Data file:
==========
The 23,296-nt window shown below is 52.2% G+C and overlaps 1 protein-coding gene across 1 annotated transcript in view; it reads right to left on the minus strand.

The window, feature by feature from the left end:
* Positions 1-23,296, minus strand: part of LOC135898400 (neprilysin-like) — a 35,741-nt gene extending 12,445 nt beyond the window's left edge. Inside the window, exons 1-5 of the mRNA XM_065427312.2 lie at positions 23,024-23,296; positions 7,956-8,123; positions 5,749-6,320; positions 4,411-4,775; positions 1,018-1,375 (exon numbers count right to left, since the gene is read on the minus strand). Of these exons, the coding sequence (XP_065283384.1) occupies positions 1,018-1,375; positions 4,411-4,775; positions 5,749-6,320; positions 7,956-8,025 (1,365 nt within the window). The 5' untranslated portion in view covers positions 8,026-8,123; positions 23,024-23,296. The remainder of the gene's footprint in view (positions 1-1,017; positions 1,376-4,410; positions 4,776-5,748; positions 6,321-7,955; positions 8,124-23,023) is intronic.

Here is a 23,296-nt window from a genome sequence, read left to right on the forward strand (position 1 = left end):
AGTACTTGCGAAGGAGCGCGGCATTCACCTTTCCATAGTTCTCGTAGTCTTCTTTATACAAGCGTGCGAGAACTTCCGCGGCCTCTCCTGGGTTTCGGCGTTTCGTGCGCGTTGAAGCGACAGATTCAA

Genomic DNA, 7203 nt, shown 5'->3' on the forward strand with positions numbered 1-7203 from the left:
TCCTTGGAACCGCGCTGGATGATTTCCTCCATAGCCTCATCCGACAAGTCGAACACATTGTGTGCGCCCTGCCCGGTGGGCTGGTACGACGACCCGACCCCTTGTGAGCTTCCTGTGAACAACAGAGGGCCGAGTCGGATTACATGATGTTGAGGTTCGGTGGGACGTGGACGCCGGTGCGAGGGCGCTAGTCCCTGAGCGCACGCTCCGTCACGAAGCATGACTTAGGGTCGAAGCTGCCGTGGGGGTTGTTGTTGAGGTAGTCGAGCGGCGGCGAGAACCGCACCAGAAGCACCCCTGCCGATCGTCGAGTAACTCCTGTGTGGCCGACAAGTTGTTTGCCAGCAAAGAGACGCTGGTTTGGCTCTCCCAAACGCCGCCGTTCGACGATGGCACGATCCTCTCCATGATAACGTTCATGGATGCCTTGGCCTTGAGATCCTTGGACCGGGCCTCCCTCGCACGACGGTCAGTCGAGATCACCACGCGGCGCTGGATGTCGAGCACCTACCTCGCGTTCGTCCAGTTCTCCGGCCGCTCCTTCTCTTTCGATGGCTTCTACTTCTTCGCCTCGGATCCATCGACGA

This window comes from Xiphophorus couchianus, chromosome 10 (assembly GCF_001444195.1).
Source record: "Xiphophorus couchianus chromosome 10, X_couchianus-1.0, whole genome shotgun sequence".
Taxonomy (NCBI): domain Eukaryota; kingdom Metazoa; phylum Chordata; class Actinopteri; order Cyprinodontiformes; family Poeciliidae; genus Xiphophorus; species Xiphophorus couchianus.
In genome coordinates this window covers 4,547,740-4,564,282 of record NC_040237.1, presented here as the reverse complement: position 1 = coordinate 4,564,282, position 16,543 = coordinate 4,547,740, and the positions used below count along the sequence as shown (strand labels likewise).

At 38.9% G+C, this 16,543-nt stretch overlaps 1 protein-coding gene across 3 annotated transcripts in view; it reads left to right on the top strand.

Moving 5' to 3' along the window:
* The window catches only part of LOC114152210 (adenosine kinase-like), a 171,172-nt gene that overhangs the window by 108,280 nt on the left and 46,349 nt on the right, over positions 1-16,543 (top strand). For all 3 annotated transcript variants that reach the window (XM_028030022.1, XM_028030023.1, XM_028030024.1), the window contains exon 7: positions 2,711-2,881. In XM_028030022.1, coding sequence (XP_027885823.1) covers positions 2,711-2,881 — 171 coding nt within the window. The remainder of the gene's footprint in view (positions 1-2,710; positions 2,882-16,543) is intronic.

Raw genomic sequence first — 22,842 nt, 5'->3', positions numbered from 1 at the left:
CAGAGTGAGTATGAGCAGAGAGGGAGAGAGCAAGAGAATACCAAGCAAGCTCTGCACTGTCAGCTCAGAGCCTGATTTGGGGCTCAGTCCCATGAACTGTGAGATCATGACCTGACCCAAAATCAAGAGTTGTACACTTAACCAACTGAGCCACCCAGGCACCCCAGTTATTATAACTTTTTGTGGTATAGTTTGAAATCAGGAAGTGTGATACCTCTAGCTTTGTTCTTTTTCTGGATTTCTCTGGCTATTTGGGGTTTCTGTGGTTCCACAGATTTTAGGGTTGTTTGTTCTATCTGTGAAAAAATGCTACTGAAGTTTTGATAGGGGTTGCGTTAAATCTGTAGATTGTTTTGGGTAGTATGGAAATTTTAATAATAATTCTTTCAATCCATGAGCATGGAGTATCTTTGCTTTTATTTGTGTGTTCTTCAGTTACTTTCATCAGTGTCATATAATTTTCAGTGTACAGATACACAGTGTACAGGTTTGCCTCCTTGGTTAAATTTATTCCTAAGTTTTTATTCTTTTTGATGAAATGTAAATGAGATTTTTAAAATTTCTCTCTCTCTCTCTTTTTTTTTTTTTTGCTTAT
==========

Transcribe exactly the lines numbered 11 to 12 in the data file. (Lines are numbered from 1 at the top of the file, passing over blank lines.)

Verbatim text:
In genome coordinates this window covers 4,547,740-4,564,282 of record NC_040237.1, presented here as the reverse complement: position 1 = coordinate 4,564,282, position 16,543 = coordinate 4,547,740, and the positions used below count along the sequence as shown (strand labels likewise).

At 38.9% G+C, this 16,543-nt stretch overlaps 1 protein-coding gene across 3 annotated transcripts in view; it reads left to right on the top strand.